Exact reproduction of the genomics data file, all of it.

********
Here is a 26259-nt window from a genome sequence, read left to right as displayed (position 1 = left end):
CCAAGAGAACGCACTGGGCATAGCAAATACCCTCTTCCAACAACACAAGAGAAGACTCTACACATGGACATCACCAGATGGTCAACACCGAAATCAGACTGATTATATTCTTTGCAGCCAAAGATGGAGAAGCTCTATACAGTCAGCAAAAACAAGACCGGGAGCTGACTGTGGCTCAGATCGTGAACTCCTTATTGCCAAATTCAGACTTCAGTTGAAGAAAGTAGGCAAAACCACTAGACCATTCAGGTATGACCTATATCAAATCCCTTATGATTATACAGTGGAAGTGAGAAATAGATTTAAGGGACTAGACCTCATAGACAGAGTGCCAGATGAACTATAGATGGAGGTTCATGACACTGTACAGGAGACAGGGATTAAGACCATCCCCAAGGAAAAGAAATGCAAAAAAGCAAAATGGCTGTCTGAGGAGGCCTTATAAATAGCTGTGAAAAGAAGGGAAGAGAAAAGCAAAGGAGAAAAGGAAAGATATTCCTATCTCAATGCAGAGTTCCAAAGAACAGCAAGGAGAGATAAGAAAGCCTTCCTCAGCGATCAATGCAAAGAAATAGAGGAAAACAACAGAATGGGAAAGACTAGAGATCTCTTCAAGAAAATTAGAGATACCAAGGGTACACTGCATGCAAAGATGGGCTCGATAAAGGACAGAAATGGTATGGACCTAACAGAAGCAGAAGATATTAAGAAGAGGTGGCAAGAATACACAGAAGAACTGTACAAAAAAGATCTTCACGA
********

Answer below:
Here is a 26259-nt window from a genome sequence, read left to right as displayed (position 1 = left end):
CCAAGAGAACGCACTGGGCATAGCAAATACCCTCTTCCAACAACACAAGAGAAGACTCTACACATGGACATCACCAGATGGTCAACACCGAAATCAGACTGATTATATTCTTTGCAGCCAAAGATGGAGAAGCTCTATACAGTCAGCAAAAACAAGACCGGGAGCTGACTGTGGCTCAGATCGTGAACTCCTTATTGCCAAATTCAGACTTCAGTTGAAGAAAGTAGGCAAAACCACTAGACCATTCAGGTATGACCTATATCAAATCCCTTATGATTATACAGTGGAAGTGAGAAATAGATTTAAGGGACTAGACCTCATAGACAGAGTGCCAGATGAACTATAGATGGAGGTTCATGACACTGTACAGGAGACAGGGATTAAGACCATCCCCAAGGAAAAGAAATGCAAAAAAGCAAAATGGCTGTCTGAGGAGGCCTTATAAATAGCTGTGAAAAGAAGGGAAGAGAAAAGCAAAGGAGAAAAGGAAAGATATTCCTATCTCAATGCAGAGTTCCAAAGAACAGCAAGGAGAGATAAGAAAGCCTTCCTCAGCGATCAATGCAAAGAAATAGAGGAAAACAACAGAATGGGAAAGACTAGAGATCTCTTCAAGAAAATTAGAGATACCAAGGGTACACTGCATGCAAAGATGGGCTCGATAAAGGACAGAAATGGTATGGACCTAACAGAAGCAGAAGATATTAAGAAGAGGTGGCAAGAATACACAGAAGAACTGTACAAAAAAGATCTTCACGA